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Two historic buildings receive Deadwood Fund grants for restoration

LEAD-DEADWOOD | Two historic Lawrence County properties — one a remote log cabin dating back to the Black Hills gold-rush days, and the other an ornate opera house that continues to serve Lead as a community arts center — have received South Dakota State Historical Society grants to aid in their restoration.

Historical Society Director Jay D. Vogt of Pierre recently announced the grants, funded by Deadwood gaming proceeds, include $15,000 awarded to the Pearson Cabin near Deadwood, and $12,500 for the Homestake Opera House theater in Lead.

The opera house, located at 313 W. Main St., will use the grant to assist with the completion of final design documents for the continuing restoration of the theater.

“It’s kind of an unusual thing we fund,” said Kate Nelson, restoration specialist with the State Historic Preservation Office.

“And that’s so we know what they’re planning to do in the future will meet all of the standards that we have for historic buildings. They’ve been slowly going through one area at a time. The next area they want to finish is the theater, and that’s a big area to tackle,” she said.

The Homestake Mining Company built the opera house in 1914. Along with a 1,000-seat theater, the opera house also housed a heated swimming pool, billiard hall, library, bowling alley, smoking room, and social hall.

A 1984 fire severely damaged the building. After sitting empty for 11 years, former Homestake Mine engineer Jerry Aberle purchased it and began making structural improvements and planning for restoration.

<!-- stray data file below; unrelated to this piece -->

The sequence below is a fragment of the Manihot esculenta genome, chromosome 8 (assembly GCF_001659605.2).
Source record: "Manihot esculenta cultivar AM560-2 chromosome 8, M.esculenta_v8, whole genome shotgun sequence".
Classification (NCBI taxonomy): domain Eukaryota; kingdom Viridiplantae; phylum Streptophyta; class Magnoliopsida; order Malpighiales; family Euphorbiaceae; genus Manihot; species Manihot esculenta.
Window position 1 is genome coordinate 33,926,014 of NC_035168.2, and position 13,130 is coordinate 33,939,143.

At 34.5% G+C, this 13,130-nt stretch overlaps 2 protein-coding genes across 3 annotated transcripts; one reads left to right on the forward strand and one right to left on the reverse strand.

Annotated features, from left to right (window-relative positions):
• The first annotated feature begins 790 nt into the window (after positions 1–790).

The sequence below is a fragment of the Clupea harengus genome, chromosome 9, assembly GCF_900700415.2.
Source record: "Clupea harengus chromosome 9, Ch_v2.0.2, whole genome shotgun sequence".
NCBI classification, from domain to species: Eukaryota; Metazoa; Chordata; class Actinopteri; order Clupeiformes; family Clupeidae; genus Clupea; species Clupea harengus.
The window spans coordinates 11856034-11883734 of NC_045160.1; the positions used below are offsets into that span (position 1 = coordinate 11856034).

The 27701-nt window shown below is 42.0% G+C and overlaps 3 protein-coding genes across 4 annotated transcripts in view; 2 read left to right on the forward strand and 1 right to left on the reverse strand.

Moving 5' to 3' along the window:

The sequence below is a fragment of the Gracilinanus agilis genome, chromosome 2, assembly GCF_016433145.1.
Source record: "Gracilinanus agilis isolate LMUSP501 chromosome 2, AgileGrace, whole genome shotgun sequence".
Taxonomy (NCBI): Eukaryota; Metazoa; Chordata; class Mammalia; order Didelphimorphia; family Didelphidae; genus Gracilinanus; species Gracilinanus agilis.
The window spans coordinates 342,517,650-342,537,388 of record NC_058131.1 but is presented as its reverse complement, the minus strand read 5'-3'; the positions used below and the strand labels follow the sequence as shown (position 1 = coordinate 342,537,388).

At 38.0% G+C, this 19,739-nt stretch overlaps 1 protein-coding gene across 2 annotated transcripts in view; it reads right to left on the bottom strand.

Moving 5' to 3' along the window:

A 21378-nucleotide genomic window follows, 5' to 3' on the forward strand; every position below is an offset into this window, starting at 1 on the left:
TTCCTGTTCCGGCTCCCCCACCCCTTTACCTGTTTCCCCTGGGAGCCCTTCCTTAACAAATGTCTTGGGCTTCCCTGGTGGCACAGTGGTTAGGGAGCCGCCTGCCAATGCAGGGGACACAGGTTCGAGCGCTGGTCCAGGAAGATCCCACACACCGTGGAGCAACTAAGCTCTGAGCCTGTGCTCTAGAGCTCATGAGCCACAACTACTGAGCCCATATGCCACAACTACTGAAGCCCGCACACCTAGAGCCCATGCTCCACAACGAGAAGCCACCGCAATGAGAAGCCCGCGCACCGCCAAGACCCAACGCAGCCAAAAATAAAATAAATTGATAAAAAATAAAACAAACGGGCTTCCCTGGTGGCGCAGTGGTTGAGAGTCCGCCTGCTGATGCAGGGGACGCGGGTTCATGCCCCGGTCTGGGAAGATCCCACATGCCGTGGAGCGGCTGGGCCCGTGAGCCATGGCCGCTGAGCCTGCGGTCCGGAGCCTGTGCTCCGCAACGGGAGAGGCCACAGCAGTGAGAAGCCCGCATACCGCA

A nonprofit was organized in 1998 to continue raising money for restoration. In 2008, the first community-theater production in 25 years was held in the partially-restored theater. Restoration continues as the opera house hosts plays, concerts and other events.

The theater was listed on the National Register of Historic Places in 1974 as part of the Lead Historic District.

The Pearson Cabin, located about 1.5 miles east of Deadwood on private land owned for many years by the Pearson family, is believed to have been built from rough-hewn logs by a single individual around 1876.

The cabin was listed on the National Register of Historic Places in 2012 for its role in the exploration and settlement of the Black Hills in the 1870s.

Nelson said the land owner is working with a private contractor on the cabin’s restoration.

Also receiving grants were two other projects: Sioux Falls, the Grand Lodge and Library of the Ancient Free and Accepted Masons, built in 1924, received $12,500 for comprehensive façade masonry repairs.

The Olive Place in Watertown, built in 1887, received $10,000 for roof restoration to replace asphalt shingles with wood shingles.

“This historic preservation grants program is designed to encourage restoration or rehabilitation of historic properties and is one more way we can promote and protect our history and culture,” said Vogt, in a release.

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Local eco-friendly personal products store practices zero-waste

Callee Ackland hopes her personal search for clearer, healthier skin ultimately leads to a cleaner, healthier planet for all.

What started as her quest for an effective skin treatment has grown into a Rapid City-based business, offering environmentally-friendly products for people and their homes.

Her Bestowed Essentials line of personal and home-care products is sold mostly online, but is also available to the local public at a small storefront in east Rapid City.

Ackland, 25, was born in Northern California and raised in Oregon. She had battled acne for several years, had tried everything on the drug-store shelves and had been to a dermatologist, she said.

Then in the fall of 2016, she bought a simple handmade bar of soap while on vacation in New Orleans.

It worked.

“That bar of soap is the first thing that helped calm my skin quite a bit,” she said.

Through research, Ackland said she discovered women put an average of 168 different chemicals, from skin-care products to makeup, on their skin each day.

“And a lot of them actually are not good for your skin. They can cause skin irritation and lung irritation,” she said. “I decided I was going to make a lot of my own products.”